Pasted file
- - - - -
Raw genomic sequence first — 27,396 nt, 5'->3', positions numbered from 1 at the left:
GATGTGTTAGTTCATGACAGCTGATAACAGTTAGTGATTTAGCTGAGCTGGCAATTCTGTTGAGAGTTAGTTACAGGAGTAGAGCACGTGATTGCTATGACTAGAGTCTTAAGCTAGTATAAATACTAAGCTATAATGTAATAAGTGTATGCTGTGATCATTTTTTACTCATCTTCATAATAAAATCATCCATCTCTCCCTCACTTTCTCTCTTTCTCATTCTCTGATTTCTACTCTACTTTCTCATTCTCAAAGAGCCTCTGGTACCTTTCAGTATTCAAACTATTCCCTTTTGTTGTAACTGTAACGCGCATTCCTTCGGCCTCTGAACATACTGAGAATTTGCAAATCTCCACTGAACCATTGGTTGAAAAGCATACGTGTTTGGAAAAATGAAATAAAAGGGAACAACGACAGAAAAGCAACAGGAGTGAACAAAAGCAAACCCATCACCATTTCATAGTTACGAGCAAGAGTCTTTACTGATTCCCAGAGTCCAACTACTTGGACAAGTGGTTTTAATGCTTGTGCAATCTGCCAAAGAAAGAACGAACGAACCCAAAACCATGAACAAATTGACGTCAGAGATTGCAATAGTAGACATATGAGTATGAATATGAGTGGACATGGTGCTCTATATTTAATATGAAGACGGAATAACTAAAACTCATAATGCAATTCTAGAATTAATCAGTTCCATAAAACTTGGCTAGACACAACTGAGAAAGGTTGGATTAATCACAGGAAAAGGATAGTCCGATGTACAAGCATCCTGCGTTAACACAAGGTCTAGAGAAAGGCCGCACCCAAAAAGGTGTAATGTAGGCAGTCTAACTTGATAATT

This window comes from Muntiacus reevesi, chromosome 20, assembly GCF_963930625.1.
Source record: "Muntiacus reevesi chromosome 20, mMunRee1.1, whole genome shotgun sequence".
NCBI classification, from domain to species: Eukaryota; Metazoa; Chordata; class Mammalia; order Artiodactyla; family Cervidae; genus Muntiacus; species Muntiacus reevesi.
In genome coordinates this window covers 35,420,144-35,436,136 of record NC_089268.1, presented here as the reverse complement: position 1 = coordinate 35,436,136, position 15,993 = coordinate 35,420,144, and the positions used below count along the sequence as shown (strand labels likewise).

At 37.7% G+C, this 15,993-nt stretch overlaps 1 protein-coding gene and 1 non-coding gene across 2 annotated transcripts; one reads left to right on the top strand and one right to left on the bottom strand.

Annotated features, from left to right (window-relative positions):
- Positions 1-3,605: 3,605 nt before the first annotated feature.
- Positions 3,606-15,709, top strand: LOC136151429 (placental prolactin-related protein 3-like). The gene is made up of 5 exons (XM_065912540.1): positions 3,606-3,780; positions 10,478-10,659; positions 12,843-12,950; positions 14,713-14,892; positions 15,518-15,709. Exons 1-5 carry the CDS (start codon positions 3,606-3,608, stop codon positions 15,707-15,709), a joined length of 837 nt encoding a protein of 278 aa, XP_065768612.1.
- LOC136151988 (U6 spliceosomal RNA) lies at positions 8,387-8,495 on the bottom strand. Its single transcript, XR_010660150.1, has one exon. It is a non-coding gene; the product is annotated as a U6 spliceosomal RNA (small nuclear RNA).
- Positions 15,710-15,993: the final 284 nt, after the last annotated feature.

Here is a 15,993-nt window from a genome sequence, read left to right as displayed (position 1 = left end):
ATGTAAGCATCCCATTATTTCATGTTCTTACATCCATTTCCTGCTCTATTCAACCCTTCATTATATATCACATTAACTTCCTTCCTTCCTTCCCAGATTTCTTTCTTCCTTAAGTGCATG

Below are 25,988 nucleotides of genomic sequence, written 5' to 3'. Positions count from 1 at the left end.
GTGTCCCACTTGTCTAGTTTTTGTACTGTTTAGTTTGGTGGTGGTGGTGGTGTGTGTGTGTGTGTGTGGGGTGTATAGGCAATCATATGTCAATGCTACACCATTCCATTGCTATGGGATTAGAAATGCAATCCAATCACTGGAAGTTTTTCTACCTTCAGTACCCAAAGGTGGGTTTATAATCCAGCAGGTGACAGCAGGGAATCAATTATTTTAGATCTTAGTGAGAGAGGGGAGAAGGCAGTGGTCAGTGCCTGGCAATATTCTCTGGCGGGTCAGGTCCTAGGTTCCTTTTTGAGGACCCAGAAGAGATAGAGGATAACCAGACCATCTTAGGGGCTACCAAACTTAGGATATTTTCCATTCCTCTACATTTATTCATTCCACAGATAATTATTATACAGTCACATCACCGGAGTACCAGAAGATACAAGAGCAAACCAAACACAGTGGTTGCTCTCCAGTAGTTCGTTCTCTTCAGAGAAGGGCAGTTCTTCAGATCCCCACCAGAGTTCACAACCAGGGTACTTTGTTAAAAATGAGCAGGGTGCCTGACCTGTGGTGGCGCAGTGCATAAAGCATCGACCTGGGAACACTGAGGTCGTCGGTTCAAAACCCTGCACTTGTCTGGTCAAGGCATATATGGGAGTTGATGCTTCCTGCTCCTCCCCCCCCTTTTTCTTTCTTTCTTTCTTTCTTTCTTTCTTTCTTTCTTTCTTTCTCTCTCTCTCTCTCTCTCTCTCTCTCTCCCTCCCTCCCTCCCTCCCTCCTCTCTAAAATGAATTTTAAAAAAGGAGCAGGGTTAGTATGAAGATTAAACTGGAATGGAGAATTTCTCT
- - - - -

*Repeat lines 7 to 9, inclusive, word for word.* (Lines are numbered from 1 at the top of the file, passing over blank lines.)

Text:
At 37.7% G+C, this 15,993-nt stretch overlaps 1 protein-coding gene and 1 non-coding gene across 2 annotated transcripts; one reads left to right on the top strand and one right to left on the bottom strand.

Annotated features, from left to right (window-relative positions):
- Positions 1-3,605: 3,605 nt before the first annotated feature.